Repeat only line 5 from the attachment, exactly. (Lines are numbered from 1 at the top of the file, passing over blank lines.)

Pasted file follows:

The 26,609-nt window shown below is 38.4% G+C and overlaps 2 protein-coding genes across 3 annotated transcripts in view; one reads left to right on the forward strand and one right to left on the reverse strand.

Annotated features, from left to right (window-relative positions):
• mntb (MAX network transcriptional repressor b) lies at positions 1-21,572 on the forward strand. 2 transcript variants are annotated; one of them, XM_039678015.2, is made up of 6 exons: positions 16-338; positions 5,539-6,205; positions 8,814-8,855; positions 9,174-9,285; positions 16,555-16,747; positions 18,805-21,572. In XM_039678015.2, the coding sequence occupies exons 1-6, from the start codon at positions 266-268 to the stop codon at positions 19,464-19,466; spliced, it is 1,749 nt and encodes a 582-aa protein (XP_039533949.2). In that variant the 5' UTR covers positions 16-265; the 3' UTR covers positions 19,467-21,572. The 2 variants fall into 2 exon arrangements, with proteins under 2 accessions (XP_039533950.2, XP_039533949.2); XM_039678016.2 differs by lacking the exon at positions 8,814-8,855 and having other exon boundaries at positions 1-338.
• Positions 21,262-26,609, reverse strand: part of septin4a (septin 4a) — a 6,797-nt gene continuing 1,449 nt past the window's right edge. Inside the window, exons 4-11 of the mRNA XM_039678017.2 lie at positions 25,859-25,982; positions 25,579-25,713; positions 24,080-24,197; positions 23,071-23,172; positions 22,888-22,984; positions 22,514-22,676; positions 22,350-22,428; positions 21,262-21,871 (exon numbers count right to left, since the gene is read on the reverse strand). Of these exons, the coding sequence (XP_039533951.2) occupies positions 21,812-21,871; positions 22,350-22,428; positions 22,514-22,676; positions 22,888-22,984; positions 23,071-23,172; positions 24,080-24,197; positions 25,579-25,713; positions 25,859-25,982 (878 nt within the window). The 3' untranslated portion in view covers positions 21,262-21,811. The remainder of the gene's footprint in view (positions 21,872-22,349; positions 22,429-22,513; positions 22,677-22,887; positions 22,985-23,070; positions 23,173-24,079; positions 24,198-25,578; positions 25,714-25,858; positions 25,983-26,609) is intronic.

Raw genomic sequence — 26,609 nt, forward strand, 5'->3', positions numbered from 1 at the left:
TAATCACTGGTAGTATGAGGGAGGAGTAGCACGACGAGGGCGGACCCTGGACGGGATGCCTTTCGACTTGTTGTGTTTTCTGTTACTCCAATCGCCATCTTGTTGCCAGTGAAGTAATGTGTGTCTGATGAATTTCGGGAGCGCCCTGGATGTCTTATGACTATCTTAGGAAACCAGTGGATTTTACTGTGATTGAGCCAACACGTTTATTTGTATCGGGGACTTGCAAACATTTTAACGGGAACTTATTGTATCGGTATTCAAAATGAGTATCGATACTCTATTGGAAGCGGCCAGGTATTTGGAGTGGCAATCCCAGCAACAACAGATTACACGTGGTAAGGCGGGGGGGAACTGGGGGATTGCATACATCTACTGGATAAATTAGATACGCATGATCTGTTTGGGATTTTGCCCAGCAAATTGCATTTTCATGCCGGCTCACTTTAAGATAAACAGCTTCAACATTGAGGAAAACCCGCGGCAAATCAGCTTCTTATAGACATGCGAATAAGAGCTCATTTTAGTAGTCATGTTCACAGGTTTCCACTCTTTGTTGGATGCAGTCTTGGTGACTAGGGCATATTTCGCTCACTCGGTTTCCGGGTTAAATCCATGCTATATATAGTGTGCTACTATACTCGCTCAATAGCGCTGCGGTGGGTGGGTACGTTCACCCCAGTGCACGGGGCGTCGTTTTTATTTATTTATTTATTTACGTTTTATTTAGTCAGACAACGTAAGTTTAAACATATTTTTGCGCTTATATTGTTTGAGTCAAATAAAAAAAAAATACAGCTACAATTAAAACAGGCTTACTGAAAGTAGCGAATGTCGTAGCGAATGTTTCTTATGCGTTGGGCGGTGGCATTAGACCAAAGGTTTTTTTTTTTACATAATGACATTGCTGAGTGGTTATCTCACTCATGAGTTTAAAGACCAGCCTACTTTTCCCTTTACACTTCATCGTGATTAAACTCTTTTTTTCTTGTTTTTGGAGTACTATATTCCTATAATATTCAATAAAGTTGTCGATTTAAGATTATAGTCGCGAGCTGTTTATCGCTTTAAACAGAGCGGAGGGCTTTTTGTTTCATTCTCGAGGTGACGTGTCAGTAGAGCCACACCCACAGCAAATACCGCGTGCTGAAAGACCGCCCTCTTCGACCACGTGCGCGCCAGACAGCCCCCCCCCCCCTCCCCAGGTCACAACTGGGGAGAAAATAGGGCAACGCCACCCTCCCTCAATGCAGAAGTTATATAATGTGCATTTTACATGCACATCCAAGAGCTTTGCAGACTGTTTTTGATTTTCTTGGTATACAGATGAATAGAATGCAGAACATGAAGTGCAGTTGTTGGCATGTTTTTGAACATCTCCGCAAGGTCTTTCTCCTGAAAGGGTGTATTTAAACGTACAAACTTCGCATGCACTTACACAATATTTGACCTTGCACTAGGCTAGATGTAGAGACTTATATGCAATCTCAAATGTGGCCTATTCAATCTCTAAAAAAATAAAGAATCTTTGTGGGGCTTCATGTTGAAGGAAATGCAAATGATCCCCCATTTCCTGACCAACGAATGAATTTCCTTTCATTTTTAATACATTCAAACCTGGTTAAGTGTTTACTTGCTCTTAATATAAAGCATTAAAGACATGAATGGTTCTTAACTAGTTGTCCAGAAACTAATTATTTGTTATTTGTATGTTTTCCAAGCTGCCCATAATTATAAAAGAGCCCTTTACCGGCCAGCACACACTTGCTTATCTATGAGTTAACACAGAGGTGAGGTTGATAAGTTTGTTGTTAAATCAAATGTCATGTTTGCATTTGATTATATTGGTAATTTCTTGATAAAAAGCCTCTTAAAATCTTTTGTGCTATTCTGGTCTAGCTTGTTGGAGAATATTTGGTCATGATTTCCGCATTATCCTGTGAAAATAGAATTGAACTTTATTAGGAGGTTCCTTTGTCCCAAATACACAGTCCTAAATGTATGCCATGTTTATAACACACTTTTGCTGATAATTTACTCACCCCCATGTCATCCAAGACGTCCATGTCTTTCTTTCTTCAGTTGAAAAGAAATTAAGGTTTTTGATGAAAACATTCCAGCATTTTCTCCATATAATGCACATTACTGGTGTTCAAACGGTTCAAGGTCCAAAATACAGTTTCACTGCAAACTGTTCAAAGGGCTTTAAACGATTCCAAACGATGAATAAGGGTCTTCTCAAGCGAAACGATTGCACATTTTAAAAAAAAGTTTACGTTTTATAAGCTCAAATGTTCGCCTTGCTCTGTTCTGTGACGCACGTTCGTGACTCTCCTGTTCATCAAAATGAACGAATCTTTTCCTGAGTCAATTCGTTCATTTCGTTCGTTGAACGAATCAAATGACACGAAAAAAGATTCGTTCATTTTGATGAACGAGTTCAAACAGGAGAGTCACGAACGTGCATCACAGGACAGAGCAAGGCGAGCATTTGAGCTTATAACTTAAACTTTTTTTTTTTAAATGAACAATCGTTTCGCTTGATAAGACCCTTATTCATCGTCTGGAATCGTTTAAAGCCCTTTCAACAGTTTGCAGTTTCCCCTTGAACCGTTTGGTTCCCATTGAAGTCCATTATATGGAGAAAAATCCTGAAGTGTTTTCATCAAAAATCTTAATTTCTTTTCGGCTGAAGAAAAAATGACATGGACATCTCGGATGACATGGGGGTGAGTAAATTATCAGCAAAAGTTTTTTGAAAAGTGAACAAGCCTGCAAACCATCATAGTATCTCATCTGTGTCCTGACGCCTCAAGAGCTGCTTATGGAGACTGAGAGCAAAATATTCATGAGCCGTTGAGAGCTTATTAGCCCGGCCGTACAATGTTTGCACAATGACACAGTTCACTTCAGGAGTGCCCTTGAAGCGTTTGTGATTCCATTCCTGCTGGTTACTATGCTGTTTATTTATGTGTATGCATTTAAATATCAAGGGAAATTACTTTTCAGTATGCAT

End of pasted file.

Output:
Raw genomic sequence — 26,609 nt, forward strand, 5'->3', positions numbered from 1 at the left: